CLEARWATER, Fla.— Nick Williams is the lone Ranger.
It occurred to him last week. He was idling in the outfield, awaiting his turn in one of those tedious spring-training fielding drills, when he realized he’s the last player left in the Phillies organization from the eight-player blockbuster that sent Cole Hamels to the Texas Rangers at the trade deadline in 2015.
"We were doing outfield work, and all of a sudden I’m looking around. And then I got in the locker room and I was looking around at the names, and I was like, ‘Wait, there’s no one left,’ " Williams said Sunday. “It’s pretty crazy.”
Matt Harrison went first, released after the 2016 season having never pitched for the Phillies. Alec Asher got traded to Baltimore at the end of spring training in 2017; fellow right-hander Jake Thompson was sold to Milwaukee midway through the 2018 season; catcher Jorge Alfaro got traded to Miami in the J.T. Realmuto deal before last season; right-hander Jerad Eickhoff signed with San Diego as a free agent in December.
That leaves Williams to carry the flag for the trade that signaled the unofficial start of the Phillies’ massive rebuilding project. And if we’re being honest, it’s stunning that the 26-year-old outfielder isn’t playing somewhere else this spring, too.
Williams went deep 12 times in 313 at-bats after getting called to the big leagues in 2017. He emerged from an early-season platoon with Aaron Altherr in 2018 to hit 17 homers in 407 at-bats and was set to be the right fielder last spring until the Phillies signed Bryce Harper to a 13-year, $330 million contract.
Shoved to the bench and largely forgotten (he didn’t make his first start until the season’s 26th game), Williams conceded that he never developed a routine that worked for coming off the bench. When he got demoted to triple-A on May 19, the Phillies told him it was for his own good. He needed to play.
Williams yo-yoed between Lehigh Valley and the big leagues four times last season. To nobody's surprise, he crushed triple-A, batting .316 with 10 homers, a .574 slugging percentage and a .955 OPS in 190 at-bats.
But he was never much of an option in the majors, not even after left fielder Andrew McCutchen went down for the season with a torn anterior cruciate ligament in his left knee. He started four games in a row only once. He got a grand total of 106 at-bats and hit .151 with two homers and an impossibly low .442 OPS. As a pinch-hitter, he went only 5-for-39 (.128).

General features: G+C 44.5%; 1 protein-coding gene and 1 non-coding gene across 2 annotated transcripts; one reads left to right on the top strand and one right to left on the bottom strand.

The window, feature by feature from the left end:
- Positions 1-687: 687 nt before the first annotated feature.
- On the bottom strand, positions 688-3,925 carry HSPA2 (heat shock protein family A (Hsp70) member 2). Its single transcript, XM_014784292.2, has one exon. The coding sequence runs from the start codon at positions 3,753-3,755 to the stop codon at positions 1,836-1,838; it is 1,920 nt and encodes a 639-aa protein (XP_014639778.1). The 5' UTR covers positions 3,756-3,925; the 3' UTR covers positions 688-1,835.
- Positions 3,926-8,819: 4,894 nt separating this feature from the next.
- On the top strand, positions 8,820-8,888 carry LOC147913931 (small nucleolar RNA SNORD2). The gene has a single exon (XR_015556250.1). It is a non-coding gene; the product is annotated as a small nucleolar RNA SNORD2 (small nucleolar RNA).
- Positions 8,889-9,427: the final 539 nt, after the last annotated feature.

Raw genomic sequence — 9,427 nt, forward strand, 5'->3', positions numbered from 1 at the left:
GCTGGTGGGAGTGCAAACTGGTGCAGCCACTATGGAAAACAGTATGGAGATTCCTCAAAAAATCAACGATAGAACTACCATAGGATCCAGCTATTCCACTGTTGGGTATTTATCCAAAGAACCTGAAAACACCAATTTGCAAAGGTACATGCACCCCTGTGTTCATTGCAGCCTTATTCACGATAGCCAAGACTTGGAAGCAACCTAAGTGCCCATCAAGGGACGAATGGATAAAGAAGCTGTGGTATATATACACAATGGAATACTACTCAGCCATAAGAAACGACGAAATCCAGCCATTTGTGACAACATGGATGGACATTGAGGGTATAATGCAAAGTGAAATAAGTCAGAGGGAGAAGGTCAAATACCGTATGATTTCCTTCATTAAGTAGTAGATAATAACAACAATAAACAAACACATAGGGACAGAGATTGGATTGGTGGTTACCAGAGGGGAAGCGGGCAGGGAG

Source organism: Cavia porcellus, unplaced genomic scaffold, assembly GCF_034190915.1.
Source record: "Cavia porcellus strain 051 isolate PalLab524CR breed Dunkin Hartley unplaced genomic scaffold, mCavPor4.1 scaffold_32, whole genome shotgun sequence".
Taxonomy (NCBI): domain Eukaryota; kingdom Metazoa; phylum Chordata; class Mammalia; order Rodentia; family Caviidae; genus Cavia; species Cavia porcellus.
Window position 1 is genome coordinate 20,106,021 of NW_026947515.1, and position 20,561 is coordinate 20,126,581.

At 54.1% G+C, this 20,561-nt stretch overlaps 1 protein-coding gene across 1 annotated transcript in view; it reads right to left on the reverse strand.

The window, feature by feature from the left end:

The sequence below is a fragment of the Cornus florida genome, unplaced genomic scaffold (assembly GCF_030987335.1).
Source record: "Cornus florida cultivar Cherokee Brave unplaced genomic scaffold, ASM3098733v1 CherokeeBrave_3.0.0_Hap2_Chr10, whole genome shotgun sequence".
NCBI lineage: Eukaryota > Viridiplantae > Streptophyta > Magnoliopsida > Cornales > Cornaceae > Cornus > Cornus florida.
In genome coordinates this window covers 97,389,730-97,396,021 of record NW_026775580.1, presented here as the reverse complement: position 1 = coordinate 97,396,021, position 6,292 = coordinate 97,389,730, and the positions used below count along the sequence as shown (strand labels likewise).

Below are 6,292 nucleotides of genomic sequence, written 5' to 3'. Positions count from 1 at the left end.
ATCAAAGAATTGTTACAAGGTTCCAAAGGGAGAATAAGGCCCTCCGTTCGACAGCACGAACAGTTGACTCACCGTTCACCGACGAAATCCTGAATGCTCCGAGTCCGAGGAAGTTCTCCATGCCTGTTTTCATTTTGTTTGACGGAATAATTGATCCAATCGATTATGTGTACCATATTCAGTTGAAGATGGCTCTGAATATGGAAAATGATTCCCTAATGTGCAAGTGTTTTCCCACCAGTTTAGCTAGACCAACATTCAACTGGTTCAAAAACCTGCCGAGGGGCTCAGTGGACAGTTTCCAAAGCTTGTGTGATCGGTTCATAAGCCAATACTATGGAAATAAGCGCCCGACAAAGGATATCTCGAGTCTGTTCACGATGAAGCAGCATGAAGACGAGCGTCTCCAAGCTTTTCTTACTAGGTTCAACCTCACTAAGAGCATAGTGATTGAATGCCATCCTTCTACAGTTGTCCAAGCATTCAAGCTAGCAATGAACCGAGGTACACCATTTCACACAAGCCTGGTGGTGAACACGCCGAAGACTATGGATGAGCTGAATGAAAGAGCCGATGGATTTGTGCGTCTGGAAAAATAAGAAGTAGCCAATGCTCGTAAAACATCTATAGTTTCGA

“It takes a little toll, especially the mental aspect,” Williams said. “In ’18, I was able to [pinch-hit] well because I’d get a start every once in a while. Last year was like straight pinch-hitting. I just wasn’t able to get a grasp on a routine that would work for the bench. It was a first for me in a lot of ways. Last year was just tough.”
Tragic, too. Williams’ older brother, Rudy, was killed late on Aug. 20 when he got hit by a recreational vehicle on a highway in Livingston, Texas, about 75 miles northeast of Houston. Williams rejoined the Phillies on Sept. 2 and went 0-for-5 with four strikeouts in the last 26 games.
His future, it seemed, was in another organization.
Yet there was Williams, batting cleanup and playing right field Saturday in the Phillies’ spring-training opener against the Detroit Tigers in Lakeland, Fla. Unless McCutchen isn’t ready to start the season, it’s difficult to see Williams on the opening-day roster, especially with lefty-hitting veteran outfielder Jay Bruce ticketed for a bench spot.
Asked if he’s surprised to still be with the Phillies, Williams said, “No, not really. Worrying about the unknown, you can’t do that because you’ll drive yourself crazy thinking about different scenarios. Everything happens for a reason, and as long as you stay confident and you stay patient good things happen.”
Meanwhile, Williams has been excited to be working with new hitting coach Joe Dillon. A year ago, he adopted a new stance that former coach John Mallee believed would enable him to see the ball better. Instead, Williams said it caused him to try pulling every pitch to right field.
The result: a soaring strikeout rate, from 24.8% in 2018 to 38.4% last year.
“I think it just made me more overly aggressive,” he said. “I just kind of got myself in trouble. I felt like I was yanking everything. I realized I’m not a guy who necessarily needs to pull the ball. I always thought my power was kind of left-center. I’m just focused now on hitting where it’s pitched.”
And not where he’s playing. Being the last vestige of the Hamels trade has only reinforced to Williams that sometimes things don’t work out the way that you plan.